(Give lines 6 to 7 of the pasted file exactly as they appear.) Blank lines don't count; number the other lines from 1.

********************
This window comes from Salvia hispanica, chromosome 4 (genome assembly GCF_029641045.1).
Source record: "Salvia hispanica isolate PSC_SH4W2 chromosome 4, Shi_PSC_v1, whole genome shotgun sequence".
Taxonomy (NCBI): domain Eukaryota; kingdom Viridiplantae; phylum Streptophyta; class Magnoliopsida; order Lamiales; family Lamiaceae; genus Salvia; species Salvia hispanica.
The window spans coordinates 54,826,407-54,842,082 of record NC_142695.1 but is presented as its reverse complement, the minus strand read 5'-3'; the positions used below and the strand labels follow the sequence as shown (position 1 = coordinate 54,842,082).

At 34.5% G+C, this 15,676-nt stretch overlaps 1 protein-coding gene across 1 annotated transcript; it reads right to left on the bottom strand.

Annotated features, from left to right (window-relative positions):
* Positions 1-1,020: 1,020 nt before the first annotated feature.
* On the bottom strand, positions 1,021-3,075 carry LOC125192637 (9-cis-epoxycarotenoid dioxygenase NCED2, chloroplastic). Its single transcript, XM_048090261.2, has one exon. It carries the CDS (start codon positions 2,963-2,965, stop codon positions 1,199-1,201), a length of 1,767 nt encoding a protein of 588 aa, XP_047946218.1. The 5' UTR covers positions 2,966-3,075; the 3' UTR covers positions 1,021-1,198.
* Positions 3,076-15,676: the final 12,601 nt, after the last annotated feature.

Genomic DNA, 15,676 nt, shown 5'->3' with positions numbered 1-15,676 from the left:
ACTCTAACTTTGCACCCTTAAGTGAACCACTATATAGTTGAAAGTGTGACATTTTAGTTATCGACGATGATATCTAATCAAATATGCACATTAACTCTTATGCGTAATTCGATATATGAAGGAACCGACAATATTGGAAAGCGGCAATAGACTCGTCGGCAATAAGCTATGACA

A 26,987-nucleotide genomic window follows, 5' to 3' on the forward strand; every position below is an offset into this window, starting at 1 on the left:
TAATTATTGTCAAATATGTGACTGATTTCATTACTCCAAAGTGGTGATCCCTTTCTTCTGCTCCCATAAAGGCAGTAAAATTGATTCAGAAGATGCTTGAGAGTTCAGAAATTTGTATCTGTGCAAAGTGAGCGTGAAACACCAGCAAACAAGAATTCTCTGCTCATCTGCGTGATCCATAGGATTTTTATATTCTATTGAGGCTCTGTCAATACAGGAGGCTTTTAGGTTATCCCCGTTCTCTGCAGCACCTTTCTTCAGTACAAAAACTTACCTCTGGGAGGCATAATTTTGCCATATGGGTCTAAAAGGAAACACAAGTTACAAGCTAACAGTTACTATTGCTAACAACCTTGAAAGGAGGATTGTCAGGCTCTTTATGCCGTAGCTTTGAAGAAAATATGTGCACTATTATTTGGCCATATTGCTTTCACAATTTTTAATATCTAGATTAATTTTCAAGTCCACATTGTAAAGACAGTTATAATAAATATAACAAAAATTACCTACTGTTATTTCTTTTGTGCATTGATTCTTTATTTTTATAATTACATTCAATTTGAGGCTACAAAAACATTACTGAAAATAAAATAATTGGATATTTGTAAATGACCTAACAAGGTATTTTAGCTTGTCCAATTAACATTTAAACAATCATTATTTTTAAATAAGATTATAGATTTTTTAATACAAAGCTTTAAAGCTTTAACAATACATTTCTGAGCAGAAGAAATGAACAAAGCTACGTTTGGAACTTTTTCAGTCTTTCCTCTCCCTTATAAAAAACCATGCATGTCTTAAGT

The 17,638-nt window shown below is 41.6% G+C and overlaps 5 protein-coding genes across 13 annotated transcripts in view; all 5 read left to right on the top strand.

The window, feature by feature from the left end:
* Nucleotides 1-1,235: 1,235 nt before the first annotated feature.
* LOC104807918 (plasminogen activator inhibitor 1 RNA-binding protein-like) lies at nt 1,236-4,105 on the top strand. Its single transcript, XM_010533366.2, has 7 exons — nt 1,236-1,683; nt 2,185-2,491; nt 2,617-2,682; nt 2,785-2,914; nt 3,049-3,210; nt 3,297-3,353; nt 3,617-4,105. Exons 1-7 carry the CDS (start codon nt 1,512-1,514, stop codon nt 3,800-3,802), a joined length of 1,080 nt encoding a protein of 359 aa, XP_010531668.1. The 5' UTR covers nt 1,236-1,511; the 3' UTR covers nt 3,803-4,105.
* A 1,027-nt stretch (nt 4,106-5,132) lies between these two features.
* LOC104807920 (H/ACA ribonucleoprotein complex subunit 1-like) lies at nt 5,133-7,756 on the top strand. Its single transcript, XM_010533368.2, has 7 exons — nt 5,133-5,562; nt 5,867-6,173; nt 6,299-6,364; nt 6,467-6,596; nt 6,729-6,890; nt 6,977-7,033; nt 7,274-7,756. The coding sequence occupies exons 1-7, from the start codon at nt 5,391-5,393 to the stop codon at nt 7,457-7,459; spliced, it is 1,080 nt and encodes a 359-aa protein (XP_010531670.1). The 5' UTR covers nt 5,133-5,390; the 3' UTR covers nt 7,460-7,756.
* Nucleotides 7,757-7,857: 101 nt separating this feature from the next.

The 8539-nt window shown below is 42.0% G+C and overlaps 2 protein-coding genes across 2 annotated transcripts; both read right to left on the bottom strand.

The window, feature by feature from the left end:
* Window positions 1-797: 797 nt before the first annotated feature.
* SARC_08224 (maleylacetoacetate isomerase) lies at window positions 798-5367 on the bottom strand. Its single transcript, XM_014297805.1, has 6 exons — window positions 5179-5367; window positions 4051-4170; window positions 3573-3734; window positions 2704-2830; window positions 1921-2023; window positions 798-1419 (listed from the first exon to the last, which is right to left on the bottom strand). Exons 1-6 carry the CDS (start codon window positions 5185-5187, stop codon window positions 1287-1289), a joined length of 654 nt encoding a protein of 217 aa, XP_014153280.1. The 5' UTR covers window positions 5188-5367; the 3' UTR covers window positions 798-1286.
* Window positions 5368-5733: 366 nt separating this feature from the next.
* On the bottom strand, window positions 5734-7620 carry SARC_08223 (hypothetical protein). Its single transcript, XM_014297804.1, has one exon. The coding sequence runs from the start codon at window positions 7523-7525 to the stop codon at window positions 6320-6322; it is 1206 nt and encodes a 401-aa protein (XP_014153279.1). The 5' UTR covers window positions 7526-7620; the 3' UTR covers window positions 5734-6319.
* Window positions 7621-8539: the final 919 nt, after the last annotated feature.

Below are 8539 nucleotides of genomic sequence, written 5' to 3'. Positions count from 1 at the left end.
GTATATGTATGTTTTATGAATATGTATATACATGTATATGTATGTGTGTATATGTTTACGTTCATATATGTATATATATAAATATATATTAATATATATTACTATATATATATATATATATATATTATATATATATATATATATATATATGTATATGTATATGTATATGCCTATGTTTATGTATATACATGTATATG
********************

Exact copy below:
Annotated features, from left to right (window-relative positions):
* Positions 1-1,020: 1,020 nt before the first annotated feature.